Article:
Brooklyn Nine-Nine Recap: #Nerdfail

Daddy's in town. Photo: Fox
Brooklyn Nine-Nine
Episode Title
Captain Peralta
Editor’s Rating

We’ve known for a long time that Jake Peralta comes preloaded with a whole host of daddy issues, which is why it’s interesting that the show has waited this long to bring on his actual dad. Turns out there’s added reason for Peralta’s classic-car-driving, Die Hard–watching attempts at being macho: Peralta pére is an airline pilot. And while he may only work a regional route from Albany to Quebec, Roger Peralta definitely lives up to the hard-partying, womanizing stereotype — he didn’t even keep his son’s number when he switched phones, but he has no problem finding time to cheat on his girlfriend with a couple of different side pieces. But as played by the always-fantastic Bradley Whitford, the character has just the slightest edges of both Peralta’s dude-bro easygoingness (he always keeps his snowboard with him, “in case I get a chance to carve”) and his puppy-dog vulnerability. Unlike a lot of deadbeat dads on TV, you can see why he still has his appeal. 

Despite his many bumbles and blind spots, there is one thing Boyle knows well, and that’s what a good (if weird) father-son relationship actually is. (He was just doing a butt-bumping secret handshake at his dad’s wedding last week, after all.) So it’s fun to see him actually be the moral compass of this episode, reminding Jake that his dad isn’t actually a good guy. The actual plot surrounding Roger, in which Peralta, Boyle, and Scully travel to Quebec and discover that one of Captain Peralta’s hookup buddies has framed him for smuggling drugs, is relatively thin and largely shown offscreen; frankly, I assumed that Roger would be found guilty, but I can understand the desire not to completely torpedo the character in case they want to bring Whitford back in the future.

Instead, he disappoints Peralta with the quotidian but far more devastating sin of not showing up to the precinct’s celebratory case-solving party. As a result, Peralta confronts him at his hotel, and clearly the Whitford magic is rubbing off, because Andy Samberg delivers some of his best, quietest, most serious work in the show’s entire run, admitting that he finally sees Roger for what he is: “a regional airline pilot whose landings are bumpy as hell, and a pretty selfish guy who genuinely doesn’t care about being a dad.” It’s a remarkably pure, emotional moment, and a rare one for the show. And while the tension is broken by Jake stealing his dad’s pilot’s hat and strolling down the hall in slo-mo to “Spirit in the Sky,” there’s another touching little button at the episode’s close, when Holt tells Peralta he’s proud of him. We’ve always known where that relationship had its roots, but it’s still touching to be reminded that Peralta does have a good dad (of a sort) in his life.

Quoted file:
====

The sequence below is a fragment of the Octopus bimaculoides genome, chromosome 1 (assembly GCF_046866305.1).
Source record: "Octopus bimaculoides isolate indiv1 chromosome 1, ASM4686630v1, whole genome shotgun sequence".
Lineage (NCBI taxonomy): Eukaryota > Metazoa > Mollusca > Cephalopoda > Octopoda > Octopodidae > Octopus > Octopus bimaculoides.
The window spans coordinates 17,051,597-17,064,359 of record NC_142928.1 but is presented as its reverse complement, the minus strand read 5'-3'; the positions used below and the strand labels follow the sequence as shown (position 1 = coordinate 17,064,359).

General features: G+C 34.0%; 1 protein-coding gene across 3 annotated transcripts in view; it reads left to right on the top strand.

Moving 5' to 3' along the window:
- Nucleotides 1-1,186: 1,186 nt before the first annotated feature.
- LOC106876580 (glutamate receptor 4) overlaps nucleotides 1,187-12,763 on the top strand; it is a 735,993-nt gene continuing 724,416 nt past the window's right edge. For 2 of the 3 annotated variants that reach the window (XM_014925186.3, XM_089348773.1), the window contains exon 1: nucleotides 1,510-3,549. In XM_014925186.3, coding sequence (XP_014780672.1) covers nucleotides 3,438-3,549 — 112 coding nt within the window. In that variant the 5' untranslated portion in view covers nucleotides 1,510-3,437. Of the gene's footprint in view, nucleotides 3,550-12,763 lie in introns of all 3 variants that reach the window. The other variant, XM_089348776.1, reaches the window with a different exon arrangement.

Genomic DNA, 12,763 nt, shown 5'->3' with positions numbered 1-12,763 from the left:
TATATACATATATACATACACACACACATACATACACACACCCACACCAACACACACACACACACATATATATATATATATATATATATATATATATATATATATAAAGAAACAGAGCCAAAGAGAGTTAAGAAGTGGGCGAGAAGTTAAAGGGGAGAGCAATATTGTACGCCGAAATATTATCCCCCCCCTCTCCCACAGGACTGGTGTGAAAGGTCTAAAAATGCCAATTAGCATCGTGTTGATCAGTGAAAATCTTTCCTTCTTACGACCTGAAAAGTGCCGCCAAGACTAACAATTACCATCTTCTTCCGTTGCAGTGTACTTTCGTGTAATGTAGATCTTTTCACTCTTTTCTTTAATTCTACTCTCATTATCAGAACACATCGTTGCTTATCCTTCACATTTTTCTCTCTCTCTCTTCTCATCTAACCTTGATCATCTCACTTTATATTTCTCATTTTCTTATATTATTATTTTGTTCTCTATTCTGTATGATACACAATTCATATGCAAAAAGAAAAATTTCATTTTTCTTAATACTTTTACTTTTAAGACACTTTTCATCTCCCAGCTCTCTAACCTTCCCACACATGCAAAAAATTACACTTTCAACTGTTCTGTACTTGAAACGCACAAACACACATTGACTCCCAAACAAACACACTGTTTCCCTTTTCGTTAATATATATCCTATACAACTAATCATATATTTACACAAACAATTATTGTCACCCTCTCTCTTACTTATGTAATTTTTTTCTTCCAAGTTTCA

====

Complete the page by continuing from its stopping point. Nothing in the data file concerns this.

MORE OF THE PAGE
That dad, of course, spends the episode tormenting his other children with a challenging brain-teaser, using Beyoncé tickets as the lure. (It also offered a real “this is me” moment for me when Rosa reread the first sentence and Gina immediately slumped on the couch whining “I’m so bored, I cannot do it.”) Some light Googling shows that this is probably not a real brain-teaser, but just in case you want to spend your nights tossing and turning like Holt, here it is in its entirety: “There are 12 men on an island. Eleven weigh exactly the same amount, but one of them is slightly lighter or heavier. You must figure out which. The island has no escapes, but there is a seesaw. The exciting catch? You can only use it three times.” (I got a headache just retranscribing that, so I won’t be making any attempts.)

But while the brain-teaser might be a practical annoyance, it adds a daffy charm to the B-plot, as each of the characters use their own negligible “skills” to try to achieve a solution. Rosa suggests using the seesaw to “press down on their necks until Fatty confesses,” while eager-beaver Amy works out a complicated answer that is so entirely wrong that Holt cuts her off after the first sentence. But this is a show where good detective work is sometimes done in the weirdest places, and having Gina crack the case from Holt’s disappointed expression in her snapshot of Amy being crushed feels exactly right. Those Beyoncé tickets may have been her birthright, but she still earned them.

Other notes:

• Listen, I’ll confess to liking beards so much that I decided to try out an online dating site based around them, but I didn’t think Boyle’s goatee looked that bad! Also, a little hypocritical to give him crap when Terry also has a goatee (although Terry can obviously get away with just about anything, including bingeing on a box of doughnut holes).

• Hitchcock continues to be the greatest creep of all time. On smuggled Canadian erection medication: “I don’t need it … but I love it.”

• Left to conceptualize the brain-teaser island of her dreams, Gina goes straight for “a land of Tyreses.”

• Wouldn’t it be amazing if the Hungarian “Happy Birthday” song was actually “Your age mountain, add sausage, sausage”?

• Peralta and Boyle’s undercover stage names are always great. This time around: Capt. Spike Masters, and co-pilot Wanda Cohen. (My favorite is still Boyle’s faux-longshoreman from earlier in the season, Twink Tucker.)

• Anytime the show gives Andre Braugher an opening for a soaring, quasi-Shakespearean monologue, I lose my mind with joy. “Those islanders and their pathetic seesaw, they haunt me in my sleep and mock me in my dreams, riding up and down on a teeter-totter of taunts.” (Perfect punctuation by Gina: “Cool. So … who gets the Beyoncé tickets?”)